Friday, 16 October 2009
The limits of fear
I was in the gym this morning when I was literally blind-sided with fear. I suddenly ‘got’ how different my life would be if we were lucky enough to have a child.
It’s so easy to become comfortable and settled in my life; my daily rituals, my preferences, my time… heck, even my sleep! The realisation of what it would be like to lose my grove, to lose everything that is familiar and reassuring, hit me full on: I felt myself panic, as though I were being choked by a black cloud.
Now this is an irony – how can I fear something that I would consider such an honour, that I pray for with such earnestness? It got me thinking about fear.
We assume fear is evoked because we are afraid losing something we value, but we can as easily be afraid of gaining something that we value. The underlying issue is not loss or gain, it is change. As human beings, we appear to be hard-wired to resist change at all costs. Yet this makes very little sense to me rationally because our own experience shows us that change is the only constant factor in our lives. Nothing stays the same; not our waistlines, not our careers, not our families, not our homes, not even our finances. We age, we develop, we make mistakes, we learn, we travel, we dare… our lives are jam-packed with changes. Whether a change is ‘good’ or ‘bad’, we never know with any degree of certainty in advance. Change is not aberrational, change is the norm.
Control is another critical factor intimately linked with change and fear. We like to feel a sense of progression in our changes, that we are giving up something we value less for something we value more. But the simple fact remains that if we value something (even if it’s not something that really serves us) we can experience some anxiety at the thought of losing it because the loss will leave a space, a fuzzy area outside of our control. And our ability to deal with loss of control may be even worse than our ability to deal with change!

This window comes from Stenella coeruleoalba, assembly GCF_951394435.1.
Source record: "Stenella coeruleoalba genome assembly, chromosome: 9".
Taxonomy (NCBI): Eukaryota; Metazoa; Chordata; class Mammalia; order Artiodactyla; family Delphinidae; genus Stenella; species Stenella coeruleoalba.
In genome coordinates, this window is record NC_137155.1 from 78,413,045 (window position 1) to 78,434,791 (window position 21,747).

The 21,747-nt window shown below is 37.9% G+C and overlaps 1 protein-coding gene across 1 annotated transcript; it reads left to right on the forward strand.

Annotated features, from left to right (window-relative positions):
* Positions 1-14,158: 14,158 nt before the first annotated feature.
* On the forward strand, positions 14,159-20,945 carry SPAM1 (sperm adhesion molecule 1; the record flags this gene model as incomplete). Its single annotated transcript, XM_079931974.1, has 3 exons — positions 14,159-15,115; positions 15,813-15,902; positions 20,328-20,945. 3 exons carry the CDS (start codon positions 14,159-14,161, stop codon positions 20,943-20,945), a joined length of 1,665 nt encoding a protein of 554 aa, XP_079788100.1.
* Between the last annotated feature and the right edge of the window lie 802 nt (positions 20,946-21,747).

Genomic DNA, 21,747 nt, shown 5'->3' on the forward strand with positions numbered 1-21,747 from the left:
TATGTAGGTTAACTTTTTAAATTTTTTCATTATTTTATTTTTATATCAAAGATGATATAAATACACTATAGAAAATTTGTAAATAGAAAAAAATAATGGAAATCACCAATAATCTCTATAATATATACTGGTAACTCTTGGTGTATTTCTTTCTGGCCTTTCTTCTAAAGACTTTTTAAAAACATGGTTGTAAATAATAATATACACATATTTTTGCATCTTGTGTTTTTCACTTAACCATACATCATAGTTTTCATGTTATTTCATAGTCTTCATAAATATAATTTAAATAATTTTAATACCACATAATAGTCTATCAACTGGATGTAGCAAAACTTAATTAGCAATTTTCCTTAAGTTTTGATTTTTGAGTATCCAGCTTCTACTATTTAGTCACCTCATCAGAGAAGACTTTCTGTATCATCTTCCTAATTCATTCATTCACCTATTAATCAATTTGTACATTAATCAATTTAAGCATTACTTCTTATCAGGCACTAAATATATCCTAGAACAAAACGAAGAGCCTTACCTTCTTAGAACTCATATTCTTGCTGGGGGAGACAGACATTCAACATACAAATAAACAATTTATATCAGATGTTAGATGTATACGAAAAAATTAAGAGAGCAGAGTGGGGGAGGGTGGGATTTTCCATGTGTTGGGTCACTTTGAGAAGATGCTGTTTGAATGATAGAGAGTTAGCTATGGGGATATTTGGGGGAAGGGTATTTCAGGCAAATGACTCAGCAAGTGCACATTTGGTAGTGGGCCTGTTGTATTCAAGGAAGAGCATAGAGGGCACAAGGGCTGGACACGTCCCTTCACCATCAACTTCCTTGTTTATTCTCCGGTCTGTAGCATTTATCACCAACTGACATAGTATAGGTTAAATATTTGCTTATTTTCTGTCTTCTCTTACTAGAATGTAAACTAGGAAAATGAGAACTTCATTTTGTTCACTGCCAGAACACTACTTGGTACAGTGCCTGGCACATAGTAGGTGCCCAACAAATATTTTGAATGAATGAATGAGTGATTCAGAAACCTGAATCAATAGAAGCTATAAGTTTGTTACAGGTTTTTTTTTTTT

So how do we deal with this? I’m over this morning’s panic attack – thank goodness! – but here is a basic outline of my thought process.
Step 1 – Freak out
Step 2 – realise I’m freaking out
Step 3 – start prodding the fear with a very long stick to see what’s beneath it
Step 4 – ah ha: “I’m afraid I’ll lose my free time, that I won’t know how to cope with a small being and that I’ll lose my life as I know it”
Step 5 – “Yes, that is scary. And others do this, so it’s doable. I’ve faced challenges before, I’ve come through them and getting through my fear gave me an enormous sense of achievement, made me somehow more myself…. Hmmm….”
I think Step 5 is really about owning that fear and acknowledging it. Some may say that I’m rationalising it, but I think it’s more about building my confidence that I can cope with my own fears.
All the fears I’ve known so far have been markers, defining the edges of my comfort zone. My ego is very happy inside that zone, but my soul likes to push me further, to stretch me; and when I succeed in passing the edge of that zone, whether I succeed or fail (see the Water-skiing blog!) I always have an enormous sense of mySelf, of my ability to create my own world beyond the narrow confines of my comfort zone.